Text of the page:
and Web site hosting shop
VeriSign, which was in 28% of tech funds at the start of the year, is now in just more than half of the 115 tech funds. The firm, which helps businesses and consumers safely do business on the Net, has also become a hit with big-cap growth fund managers. On Jan. 1, 12% of large-cap growth funds owned VeriSign, but by Oct. 31 that number had nearly tripled.
Despite a tough year, tech-fund managers have hung onto Exodus Communications. The stock is in 41% of tech funds as of Oct. 31 -- just as it was at the start of the year. Since that's the same percentage of tech funds that hold AOL and Yahoo!, the less-heralded stock probably deserves a look.
Of course, tech-fund managers are also looking beyond pure-play Net names to other Net-centric stocks. This pack includes networkers and software shops whose growth is closely tied to the Net, like
. This quartet is in one of every two tech funds this year, which makes them worth a look. (Beware, Oracle is reeling today from some
high-level departures, and networking stocks are taking a beating after
Morgan Stanley Dean Witter
downgraded Juniper Networks and Cisco Systems, among others.)
There are good arguments for why some of these stocks are or aren't Net bellwethers. But their popularity with tech fund managers implies they're at least worth a look if you're willing to stretch your definition of a Net stock just a bit. This might not be too egregious, because many pros appear to be doing the same thing.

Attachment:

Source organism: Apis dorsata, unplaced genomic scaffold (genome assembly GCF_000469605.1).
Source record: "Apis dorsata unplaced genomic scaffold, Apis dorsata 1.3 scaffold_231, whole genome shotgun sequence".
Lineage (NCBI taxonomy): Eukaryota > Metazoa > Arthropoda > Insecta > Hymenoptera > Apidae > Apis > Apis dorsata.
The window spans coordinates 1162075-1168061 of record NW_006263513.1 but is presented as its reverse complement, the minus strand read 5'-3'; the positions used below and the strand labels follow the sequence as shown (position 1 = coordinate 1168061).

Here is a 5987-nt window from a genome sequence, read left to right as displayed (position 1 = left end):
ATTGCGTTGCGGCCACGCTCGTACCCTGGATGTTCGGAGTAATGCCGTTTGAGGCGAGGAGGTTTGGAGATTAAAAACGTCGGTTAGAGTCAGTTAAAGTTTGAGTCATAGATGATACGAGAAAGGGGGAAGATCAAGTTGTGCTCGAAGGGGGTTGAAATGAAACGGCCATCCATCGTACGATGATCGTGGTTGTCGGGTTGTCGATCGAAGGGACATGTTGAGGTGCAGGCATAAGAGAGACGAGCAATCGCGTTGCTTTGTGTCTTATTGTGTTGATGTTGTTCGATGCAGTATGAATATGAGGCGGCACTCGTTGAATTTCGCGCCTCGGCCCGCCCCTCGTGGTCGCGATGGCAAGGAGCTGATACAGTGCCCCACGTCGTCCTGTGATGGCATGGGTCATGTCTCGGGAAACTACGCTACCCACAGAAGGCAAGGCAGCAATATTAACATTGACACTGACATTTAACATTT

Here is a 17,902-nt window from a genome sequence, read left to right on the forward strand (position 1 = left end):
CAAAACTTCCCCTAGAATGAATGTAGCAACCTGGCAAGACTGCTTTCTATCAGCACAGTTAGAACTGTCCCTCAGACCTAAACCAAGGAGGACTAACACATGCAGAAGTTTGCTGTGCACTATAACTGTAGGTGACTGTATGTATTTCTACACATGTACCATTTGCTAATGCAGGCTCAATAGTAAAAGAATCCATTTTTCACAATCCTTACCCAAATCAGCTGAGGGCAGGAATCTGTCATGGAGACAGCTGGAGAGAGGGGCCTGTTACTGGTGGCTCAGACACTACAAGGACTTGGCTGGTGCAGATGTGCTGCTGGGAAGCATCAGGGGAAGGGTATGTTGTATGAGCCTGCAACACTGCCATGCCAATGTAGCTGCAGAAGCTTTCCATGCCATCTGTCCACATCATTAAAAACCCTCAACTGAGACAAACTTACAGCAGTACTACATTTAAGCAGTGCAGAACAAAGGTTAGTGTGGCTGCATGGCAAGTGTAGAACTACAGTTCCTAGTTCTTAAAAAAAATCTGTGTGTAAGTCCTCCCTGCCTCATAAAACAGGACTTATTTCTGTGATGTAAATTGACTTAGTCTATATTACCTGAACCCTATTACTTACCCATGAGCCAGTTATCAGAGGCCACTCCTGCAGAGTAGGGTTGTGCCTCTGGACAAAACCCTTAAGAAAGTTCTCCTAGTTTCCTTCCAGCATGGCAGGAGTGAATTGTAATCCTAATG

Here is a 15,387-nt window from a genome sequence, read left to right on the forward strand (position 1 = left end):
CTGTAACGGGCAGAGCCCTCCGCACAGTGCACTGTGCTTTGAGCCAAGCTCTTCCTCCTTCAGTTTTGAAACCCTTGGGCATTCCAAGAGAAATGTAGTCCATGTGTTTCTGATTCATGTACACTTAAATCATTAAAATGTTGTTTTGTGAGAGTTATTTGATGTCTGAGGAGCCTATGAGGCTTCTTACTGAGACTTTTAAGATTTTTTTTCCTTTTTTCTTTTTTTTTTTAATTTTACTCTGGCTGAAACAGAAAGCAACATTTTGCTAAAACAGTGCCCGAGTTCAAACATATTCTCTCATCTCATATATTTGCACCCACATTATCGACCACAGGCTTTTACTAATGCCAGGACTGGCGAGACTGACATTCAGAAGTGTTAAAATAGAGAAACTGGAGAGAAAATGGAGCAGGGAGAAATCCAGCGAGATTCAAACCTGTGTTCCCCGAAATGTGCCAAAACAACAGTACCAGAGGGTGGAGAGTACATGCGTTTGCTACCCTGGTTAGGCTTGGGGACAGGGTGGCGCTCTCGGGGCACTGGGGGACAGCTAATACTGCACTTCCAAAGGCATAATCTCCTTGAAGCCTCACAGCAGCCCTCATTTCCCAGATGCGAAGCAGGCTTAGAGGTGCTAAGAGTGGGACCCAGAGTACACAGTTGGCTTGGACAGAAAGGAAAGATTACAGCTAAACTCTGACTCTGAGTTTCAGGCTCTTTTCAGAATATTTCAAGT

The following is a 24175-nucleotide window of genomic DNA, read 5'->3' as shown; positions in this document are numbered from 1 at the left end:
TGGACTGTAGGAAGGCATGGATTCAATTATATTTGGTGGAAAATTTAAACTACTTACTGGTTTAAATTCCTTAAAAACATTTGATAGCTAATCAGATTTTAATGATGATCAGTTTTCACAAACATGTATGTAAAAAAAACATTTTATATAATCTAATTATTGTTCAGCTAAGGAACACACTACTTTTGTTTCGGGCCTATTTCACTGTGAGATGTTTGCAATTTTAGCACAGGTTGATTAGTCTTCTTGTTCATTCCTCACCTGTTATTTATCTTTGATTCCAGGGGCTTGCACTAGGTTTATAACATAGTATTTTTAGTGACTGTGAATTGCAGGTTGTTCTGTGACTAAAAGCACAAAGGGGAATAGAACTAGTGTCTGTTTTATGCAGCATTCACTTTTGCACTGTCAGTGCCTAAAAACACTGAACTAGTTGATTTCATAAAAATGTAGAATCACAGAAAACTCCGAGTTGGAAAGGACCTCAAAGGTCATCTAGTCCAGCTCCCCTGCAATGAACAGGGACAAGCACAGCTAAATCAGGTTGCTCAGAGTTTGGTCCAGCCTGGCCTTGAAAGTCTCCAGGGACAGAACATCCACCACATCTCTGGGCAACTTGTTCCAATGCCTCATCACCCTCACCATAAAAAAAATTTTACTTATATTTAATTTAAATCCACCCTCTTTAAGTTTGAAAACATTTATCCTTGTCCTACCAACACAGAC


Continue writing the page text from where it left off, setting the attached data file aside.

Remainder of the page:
Are these buy lists? No. Is every tech-fund manager out there buying or selling these stocks in lockstep? No. Given the exposure most investors already have to the tech sector, are these pricey stocks best for "play money"? Yes.
But if you're a Net believer, this year's selling might be a rare opportunity to buy stocks that are cheaper than they have been. And for all the Net-stock carnage this year, there hasn't been much talk of the Internet itself going away, so some of these stocks could make you an awful lot of money over the next 10 years.
Lest we forget, there were some tough months and quarters for tech stocks in the 1990s, but a $10,000 investment in the average tech fund 10 years ago would still be worth more than $160,000 through Oct. 31, according to
When institutional investors shop for funds, their first criterion is often a solid three-year track record. Of the 115 retail tech funds, a cool 70% haven't hit their three-year birthday yet, according to Morningstar.
And if you're looking for a sign that value investing might be back, consider that the domain name
currently fetching $499 on
Ian McDonald's Fund Junkie runs every Monday and Wednesday, as well as occasional dispatches. Also, check out the weekly 10 Questions, which runs under the Fund Junkie banner on Monday mornings. In keeping with TSC's editorial policy, he doesn't own or short individual stocks. He also doesn't invest in hedge funds or other private investment partnerships. He invites you to send your feedback to
firstname.lastname@example.org, but he cannot give specific financial advice.